West Texas Intermediate rose for a fourth day after hedge funds increased bullish bets on the U.S. benchmark crude amid declining stockpiles.
Futures climbed as much as 0.6 percent in New York after capping a fourth weekly advance. WTI surpassed Brent by as much as 3 cents in intraday trading on July 19 as pipeline and rail shipments helped clear a U.S. supply bottleneck. Crude supplies have dropped by 27.1 million barrels in the three weeks ended July 12, according to the Energy Information Administration.
“Over the long term WTI will trade at prices similar to or above Brent,” said Christopher Bellew, a senior broker at Jefferies Bache Ltd. in London. “Finally, infrastructure investment in the U.S. pipeline system is paying dividends and the distortion of prices in the Midwest is correcting itself.”
WTI for August delivery, which expires today, gained as much as 65 cents to $108.70 a barrel in electronic trading on the New York Mercantile Exchange and was at $108.37 as of 1:19 p.m. London time. The volume of all futures traded was about 35 percent below the 100-day average. The contract settled at $108.05 on July 19, the highest close since March 2012. The more actively traded September future was up 33 cents at $108.20.
Brent for September settlement gained as much as 59 cents, or 0.6 percent, to $108.66 a barrel on the London-based ICE Futures Europe exchange. The European benchmark grade was at a premium of 12 cents to WTI for the same month, compared with a premium of 20 cents on July 19.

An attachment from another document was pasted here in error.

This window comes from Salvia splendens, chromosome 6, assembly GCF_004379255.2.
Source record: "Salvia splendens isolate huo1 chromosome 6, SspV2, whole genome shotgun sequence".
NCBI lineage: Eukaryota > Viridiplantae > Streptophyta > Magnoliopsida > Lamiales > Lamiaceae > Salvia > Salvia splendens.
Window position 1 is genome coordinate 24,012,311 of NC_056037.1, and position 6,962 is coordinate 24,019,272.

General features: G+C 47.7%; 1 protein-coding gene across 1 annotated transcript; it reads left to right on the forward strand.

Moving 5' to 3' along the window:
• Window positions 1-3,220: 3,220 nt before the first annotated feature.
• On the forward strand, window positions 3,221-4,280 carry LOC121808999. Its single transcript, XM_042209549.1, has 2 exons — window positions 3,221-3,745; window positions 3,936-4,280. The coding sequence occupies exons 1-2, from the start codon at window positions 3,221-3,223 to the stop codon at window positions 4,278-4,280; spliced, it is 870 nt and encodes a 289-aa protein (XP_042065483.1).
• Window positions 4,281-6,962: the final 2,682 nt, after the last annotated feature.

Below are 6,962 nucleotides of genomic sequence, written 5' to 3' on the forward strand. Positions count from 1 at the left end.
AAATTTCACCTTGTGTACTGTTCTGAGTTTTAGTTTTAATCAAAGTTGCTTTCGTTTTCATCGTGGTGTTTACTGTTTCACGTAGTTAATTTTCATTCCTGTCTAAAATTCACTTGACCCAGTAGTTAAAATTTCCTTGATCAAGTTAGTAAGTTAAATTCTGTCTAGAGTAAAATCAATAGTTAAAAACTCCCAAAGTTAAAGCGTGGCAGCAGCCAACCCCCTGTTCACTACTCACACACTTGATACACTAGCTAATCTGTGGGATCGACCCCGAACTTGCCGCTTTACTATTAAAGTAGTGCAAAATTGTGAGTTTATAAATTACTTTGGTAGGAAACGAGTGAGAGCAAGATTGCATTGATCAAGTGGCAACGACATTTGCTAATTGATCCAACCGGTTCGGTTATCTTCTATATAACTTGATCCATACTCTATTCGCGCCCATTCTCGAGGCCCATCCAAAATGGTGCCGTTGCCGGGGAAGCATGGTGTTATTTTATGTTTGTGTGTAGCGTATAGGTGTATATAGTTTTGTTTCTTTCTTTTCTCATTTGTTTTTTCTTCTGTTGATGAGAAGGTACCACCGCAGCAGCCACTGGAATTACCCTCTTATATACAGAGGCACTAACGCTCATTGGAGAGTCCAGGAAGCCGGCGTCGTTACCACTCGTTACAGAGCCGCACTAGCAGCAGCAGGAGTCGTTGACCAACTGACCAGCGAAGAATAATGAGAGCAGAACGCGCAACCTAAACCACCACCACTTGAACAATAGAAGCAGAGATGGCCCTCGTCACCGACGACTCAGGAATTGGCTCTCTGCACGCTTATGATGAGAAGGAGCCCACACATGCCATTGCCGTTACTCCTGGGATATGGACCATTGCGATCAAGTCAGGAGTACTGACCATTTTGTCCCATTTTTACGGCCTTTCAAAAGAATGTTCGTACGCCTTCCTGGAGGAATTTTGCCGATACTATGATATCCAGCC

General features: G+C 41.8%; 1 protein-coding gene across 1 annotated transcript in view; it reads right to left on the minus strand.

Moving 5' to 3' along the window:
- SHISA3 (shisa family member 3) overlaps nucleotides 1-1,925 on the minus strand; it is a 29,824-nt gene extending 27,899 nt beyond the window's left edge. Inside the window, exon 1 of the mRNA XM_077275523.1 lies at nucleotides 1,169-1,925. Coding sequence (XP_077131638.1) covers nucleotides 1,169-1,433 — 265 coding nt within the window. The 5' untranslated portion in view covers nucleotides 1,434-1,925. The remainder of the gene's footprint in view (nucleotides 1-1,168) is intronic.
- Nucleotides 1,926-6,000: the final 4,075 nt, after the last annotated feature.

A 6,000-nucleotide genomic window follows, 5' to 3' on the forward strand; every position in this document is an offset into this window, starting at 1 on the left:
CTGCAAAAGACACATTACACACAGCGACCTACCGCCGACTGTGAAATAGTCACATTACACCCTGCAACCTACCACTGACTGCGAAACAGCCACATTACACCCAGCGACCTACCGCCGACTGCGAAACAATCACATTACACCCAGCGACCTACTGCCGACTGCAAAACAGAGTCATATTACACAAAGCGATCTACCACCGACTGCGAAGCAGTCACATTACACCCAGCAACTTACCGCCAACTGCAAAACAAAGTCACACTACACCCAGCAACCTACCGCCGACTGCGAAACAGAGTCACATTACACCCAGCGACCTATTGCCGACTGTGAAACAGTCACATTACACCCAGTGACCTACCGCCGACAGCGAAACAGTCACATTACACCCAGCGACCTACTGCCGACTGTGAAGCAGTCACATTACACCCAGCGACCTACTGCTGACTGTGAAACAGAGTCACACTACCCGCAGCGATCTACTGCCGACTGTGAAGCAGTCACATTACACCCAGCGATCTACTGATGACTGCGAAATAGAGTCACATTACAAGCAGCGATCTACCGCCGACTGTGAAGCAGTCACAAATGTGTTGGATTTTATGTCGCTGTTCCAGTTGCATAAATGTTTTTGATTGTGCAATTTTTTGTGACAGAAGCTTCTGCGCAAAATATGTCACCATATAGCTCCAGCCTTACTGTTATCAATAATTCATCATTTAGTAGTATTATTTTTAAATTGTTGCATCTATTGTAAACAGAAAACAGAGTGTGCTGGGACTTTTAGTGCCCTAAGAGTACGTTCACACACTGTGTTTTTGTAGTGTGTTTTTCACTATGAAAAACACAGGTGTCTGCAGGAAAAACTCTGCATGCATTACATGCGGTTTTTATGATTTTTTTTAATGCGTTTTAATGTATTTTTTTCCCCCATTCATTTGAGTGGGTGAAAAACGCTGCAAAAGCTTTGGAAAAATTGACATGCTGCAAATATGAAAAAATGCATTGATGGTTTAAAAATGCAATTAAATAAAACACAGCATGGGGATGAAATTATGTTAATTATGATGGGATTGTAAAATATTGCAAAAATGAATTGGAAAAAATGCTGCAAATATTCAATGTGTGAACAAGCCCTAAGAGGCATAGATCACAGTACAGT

Brent’s premium to WTI has declined as improved pipeline networks and the use of rail links eased the North American supply glut created by rising production of crude from shale formations. The gap was as much as $23.44 a barrel in February. The U.S. bellwether grade has advanced 18 percent this year, while Brent has slid 2.6 percent as North Sea output stabilized after field maintenance.
Money managers increased net-long positions on WTI, or wagers that prices will climb, by 8 percent to 304,383 futures and options combined in the seven days ended July 16, the U.S. Commodity Futures Trading Commission said in its weekly report on July 19. That’s the highest level since April 2011.
“We’ve shown signs in the past week of developing an investor consensus and that’s put us into a trading range,” Ric Spooner, a chief market analyst at CMC Markets in Sydney, said of concern that the Federal Reserve may reduce stimulus measures that have fueled the U.S. economic recovery. “You’d need some pretty compelling news” for WTI to rise above $110 to $115 a barrel, he said.
WTI’s rally may stall as a technical indicator shows the market is overbought for the longest period in more than 11 years.
The U.S. benchmark’s 14-day relative strength index is above 70 for a 12th day today, according to data compiled by Bloomberg. That’s the longest stretch since March 2002. A reading above that level typically means gains have been excessive and may no longer be sustainable.
Hedge funds and other money managers raised bullish bets on Brent crude to their highest level in a month, according to data from ICE Futures Europe.
Speculative bets that prices will rise, in futures and options combined, outnumbered short positions by 181,400 lots in the week ended July 16, the London-based exchange said today in its weekly Commitments of Traders report. The increase of 4,412 contracts, or 2.5 percent, is the third consecutive weekly gain and brings net-longs to their highest level since June 18.
To contact the editor responsible for this story: Stephen Voss at email@example.com